“I think those years working with thoroughbreds, as well as Sport Horses, gave me an understanding of the mental and physical side of the range of horses and it was really interesting to me,” she adds.

“Obviously racing transitioning to dressage isn’t the most conventional way of doing it and I kind of drifted into dressage. I had a very good thoroughbred actually that got me into dressage and I took it from there.

“Coaching too brought me more in the direction of the one discipline and I found that I was better at dressage than I maybe was at jumping. The sport guides you a bit and that’s something that I always say to young riders, to get that experience of all disciplines because it makes you a better all-round performer.

“You look at the likes of Oscar O’Connor, who has been on pony teams – he events to a high level, Laragh Byrne jumps too. It’s something I always encourage. I certainly found it made me a better horsewoman.

“Producing horses to a high level, and coaching, helping other people – when you have good horses and you’re having success in the saddle alongside coaching and guiding athletes, it helps build your profile and maybe people can see you as a bit of an inspiration.”

Horse Sport Ireland High Performance Dressage Director Anne Marie Dunphy. Photo: Alf Harvey

I interject as Dunphy rows back a bit, feeling like the word inspiration sounds cocky to describe herself as one – that is the measure of the woman – but it’s a fair assessment of her talents in and out of the saddle.

Twice National Champion and as supremo of the youth programme , she has every right to be described as inspirational. A strong, fair and measured operator with a steely mindset, female equestrians can aspire to be just like her. Being a high performer, athletes give you that respect.

“Producing a horse from a young age through the ranks, taking them on that journey to be able to get the most out of them as an older horse, that’s great for any rider. It’s the same for coaching – to be able to develop a rider, help improve them and bring them through the ranks to international level, that’s something to gives an incredible sense of achievement and it’s what gives me the passion for the sport, to be able to see riders and horse improve. I love it.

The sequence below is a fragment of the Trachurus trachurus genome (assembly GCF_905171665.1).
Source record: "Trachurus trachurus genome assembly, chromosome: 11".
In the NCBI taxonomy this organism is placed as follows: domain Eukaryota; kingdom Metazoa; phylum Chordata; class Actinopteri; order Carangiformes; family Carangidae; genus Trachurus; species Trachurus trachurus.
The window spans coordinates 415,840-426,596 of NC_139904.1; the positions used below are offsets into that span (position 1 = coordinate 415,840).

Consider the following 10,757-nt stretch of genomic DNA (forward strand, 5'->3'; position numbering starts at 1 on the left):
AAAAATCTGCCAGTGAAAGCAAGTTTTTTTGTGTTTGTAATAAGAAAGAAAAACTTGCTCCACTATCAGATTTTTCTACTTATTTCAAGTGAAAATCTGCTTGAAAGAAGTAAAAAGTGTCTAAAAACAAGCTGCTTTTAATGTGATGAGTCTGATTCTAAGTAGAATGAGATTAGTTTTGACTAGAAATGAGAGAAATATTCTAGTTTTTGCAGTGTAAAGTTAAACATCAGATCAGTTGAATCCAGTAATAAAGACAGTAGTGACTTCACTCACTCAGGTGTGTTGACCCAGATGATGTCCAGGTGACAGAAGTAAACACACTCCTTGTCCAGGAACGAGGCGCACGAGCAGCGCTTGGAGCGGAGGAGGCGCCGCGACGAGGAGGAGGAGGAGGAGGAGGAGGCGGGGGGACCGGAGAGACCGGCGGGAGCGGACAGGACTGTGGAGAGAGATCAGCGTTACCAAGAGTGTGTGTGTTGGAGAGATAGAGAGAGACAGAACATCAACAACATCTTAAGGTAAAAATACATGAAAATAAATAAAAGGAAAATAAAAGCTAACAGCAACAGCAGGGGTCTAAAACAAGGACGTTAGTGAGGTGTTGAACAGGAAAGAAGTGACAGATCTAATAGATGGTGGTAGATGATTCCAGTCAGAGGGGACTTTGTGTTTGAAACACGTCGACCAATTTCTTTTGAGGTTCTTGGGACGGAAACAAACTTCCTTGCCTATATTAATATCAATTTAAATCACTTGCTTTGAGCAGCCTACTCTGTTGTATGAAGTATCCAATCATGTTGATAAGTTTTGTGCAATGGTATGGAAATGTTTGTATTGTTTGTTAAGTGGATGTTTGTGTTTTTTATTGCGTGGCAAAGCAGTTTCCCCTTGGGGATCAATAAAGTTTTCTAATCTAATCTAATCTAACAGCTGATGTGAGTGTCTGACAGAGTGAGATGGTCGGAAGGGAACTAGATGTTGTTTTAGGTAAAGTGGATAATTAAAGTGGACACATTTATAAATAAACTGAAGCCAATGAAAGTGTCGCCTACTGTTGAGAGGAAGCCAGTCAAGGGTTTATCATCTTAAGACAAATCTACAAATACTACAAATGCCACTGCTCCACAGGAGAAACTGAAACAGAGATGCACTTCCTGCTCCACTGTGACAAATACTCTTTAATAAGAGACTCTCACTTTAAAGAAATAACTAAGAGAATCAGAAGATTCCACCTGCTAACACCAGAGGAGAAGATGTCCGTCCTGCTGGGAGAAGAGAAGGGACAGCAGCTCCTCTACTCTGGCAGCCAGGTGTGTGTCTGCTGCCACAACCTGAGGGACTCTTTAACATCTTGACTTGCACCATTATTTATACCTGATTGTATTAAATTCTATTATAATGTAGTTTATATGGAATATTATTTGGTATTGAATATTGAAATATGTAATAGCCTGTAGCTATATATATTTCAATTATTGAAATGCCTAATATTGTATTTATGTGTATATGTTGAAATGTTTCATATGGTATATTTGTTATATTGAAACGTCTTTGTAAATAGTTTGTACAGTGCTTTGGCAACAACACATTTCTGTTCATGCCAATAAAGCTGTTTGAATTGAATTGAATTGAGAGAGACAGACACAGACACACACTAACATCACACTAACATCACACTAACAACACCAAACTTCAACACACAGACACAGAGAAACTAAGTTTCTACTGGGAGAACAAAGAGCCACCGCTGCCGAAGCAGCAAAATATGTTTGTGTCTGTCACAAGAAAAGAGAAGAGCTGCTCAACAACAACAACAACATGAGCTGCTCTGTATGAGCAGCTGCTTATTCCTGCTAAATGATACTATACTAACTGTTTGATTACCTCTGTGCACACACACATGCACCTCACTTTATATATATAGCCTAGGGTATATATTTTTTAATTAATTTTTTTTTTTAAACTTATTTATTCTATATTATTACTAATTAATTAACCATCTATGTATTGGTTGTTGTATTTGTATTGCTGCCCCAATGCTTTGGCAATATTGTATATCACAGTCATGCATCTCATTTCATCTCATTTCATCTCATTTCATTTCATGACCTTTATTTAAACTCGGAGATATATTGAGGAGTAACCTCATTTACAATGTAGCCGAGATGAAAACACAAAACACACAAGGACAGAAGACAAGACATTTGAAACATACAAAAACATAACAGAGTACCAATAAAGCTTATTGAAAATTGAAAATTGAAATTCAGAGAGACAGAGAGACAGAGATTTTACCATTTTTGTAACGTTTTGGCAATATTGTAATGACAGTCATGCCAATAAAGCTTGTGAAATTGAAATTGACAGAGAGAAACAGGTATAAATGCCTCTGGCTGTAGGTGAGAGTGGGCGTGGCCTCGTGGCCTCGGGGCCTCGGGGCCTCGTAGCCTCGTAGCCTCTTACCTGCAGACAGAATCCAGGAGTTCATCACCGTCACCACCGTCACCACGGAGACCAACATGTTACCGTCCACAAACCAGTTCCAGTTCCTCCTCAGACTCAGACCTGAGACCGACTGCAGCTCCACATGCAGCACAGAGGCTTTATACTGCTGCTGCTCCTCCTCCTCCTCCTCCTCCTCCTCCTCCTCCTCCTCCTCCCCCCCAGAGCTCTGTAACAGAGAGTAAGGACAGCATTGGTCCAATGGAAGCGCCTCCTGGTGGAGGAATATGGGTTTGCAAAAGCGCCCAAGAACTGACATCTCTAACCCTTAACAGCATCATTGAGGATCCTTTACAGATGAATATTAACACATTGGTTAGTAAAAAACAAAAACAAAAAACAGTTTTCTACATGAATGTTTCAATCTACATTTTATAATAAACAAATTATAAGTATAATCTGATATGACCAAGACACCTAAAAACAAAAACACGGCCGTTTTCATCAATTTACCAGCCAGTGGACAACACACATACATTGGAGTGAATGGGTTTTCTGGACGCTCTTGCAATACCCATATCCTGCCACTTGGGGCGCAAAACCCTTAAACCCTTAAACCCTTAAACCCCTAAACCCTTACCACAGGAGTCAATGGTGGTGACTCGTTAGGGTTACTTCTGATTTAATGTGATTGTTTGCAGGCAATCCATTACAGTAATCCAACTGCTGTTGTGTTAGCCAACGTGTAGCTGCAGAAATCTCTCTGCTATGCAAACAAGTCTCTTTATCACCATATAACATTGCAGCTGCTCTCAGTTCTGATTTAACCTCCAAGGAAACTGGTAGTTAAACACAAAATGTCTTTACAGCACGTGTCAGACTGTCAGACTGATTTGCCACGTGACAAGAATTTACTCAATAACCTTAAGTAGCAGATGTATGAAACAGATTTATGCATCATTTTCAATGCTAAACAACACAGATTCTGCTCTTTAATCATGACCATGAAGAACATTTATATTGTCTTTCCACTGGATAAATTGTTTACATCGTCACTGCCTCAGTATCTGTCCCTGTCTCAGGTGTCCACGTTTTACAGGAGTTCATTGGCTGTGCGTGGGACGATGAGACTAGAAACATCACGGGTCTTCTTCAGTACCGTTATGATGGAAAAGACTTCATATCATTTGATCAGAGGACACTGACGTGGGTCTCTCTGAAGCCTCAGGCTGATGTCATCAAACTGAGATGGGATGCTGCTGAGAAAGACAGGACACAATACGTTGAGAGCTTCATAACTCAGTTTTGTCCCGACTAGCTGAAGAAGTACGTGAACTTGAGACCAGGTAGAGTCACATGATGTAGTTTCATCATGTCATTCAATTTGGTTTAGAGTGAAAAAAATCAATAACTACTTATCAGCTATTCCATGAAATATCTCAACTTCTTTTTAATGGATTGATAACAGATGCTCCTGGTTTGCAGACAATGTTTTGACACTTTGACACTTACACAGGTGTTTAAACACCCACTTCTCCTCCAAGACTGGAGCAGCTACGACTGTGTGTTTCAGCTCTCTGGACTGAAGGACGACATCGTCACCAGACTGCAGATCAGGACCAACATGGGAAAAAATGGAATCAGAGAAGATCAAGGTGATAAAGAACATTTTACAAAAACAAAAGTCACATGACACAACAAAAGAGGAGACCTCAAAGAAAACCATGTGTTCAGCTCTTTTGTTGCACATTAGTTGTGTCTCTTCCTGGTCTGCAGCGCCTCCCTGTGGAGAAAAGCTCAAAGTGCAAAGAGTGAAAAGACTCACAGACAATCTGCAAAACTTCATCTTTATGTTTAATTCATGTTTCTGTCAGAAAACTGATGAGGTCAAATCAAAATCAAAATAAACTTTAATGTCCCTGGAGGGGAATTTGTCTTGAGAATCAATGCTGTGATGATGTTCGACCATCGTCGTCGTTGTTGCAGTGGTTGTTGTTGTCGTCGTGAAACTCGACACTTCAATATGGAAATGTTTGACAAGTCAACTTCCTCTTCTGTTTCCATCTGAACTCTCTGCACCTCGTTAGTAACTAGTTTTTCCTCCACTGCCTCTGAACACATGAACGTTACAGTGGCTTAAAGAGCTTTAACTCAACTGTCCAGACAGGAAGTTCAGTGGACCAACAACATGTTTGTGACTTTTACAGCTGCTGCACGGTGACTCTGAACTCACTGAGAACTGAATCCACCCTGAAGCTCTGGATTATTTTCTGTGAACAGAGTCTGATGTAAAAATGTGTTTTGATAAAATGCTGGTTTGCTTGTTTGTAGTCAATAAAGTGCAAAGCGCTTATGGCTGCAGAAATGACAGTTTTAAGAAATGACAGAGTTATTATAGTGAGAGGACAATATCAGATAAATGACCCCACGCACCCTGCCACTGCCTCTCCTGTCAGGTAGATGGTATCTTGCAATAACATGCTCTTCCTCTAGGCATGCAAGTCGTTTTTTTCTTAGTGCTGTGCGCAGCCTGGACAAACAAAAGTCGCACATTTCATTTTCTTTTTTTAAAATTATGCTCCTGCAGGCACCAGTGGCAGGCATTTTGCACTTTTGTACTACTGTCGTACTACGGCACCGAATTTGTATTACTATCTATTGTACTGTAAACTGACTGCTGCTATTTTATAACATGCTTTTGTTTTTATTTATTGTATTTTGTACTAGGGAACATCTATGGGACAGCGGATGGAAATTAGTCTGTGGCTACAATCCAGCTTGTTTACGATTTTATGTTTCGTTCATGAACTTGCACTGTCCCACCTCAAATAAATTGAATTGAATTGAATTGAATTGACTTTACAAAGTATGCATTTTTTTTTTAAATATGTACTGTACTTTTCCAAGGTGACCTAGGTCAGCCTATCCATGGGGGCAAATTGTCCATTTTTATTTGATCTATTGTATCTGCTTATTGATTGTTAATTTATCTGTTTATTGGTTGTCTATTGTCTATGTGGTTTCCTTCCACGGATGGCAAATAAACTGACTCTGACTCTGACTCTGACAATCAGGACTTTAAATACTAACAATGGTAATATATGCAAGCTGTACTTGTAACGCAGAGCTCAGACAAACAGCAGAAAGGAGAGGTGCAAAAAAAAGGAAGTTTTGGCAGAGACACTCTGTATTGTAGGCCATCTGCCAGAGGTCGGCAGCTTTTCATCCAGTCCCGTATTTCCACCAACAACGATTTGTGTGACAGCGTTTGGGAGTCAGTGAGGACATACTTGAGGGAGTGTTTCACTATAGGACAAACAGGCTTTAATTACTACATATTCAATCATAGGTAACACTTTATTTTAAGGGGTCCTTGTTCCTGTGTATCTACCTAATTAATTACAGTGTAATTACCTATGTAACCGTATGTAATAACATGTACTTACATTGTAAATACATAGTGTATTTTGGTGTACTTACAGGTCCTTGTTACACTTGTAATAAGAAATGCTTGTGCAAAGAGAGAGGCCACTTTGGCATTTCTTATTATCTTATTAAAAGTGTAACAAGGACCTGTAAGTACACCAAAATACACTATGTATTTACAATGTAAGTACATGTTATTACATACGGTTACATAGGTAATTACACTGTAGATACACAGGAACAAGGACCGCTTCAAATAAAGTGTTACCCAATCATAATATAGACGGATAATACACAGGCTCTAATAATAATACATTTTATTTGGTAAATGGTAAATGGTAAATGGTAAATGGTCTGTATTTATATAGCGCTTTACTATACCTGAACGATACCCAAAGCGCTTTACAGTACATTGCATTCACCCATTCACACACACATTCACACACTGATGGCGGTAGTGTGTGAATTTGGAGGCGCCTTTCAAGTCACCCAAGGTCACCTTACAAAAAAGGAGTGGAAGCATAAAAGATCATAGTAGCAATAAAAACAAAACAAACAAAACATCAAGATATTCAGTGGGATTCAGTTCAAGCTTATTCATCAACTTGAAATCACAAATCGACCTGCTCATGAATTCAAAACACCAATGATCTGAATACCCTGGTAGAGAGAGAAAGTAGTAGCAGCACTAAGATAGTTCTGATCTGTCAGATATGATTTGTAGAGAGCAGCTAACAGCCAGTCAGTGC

“The whole thing with equestrian sports, it’s all about the partnership. You treat them individually and develop them individually, it’s why I always encourage our young riders to jump and event and even hunt, it gives them that increased capability – makes them a better all-round athlete.

“What we’ve achieved with the youth programme – to have been able to get the riders through to international level and championship level – you know, it’s very fulfilling and it’s a great source of pride.

“What’s nearly more rewarding now is seeing some of them progress to senior level, and that’s starting to happen now, to give the kids now when they’re young, the education and basic training – that gives them the experience and the tools to motivate them. And more importantly, it gives them the tools to produce horses to a higher level and to go on in the sport because that is just as important, if not more important.

“What they experience then, it really sets them up if they want a career in the sport – because senior high performance at senior level is not easy – there are highs but also lows, and that experience sets them up for that.

“And if you talk to some senior riders, they’d tell you how daunting it is at senior level at their first championships – so for us to give these kids a taste and experience of what it’s like prepares them for what is to come down the line.”

The Youth High Performance programme is now in the best place it has ever been, with promising combinations coming through the ranks.

“It is, for sure – that, for me, is the biggest reward from the youth programme, seeing them get that experience of Championships and getting the tools that they need to bring them through to senior level. Those youth riders now will be closer to an Olympics in four years time at Los Angeles, and in eight years’ time at Brisbane, they’ll certainly be in the mix.”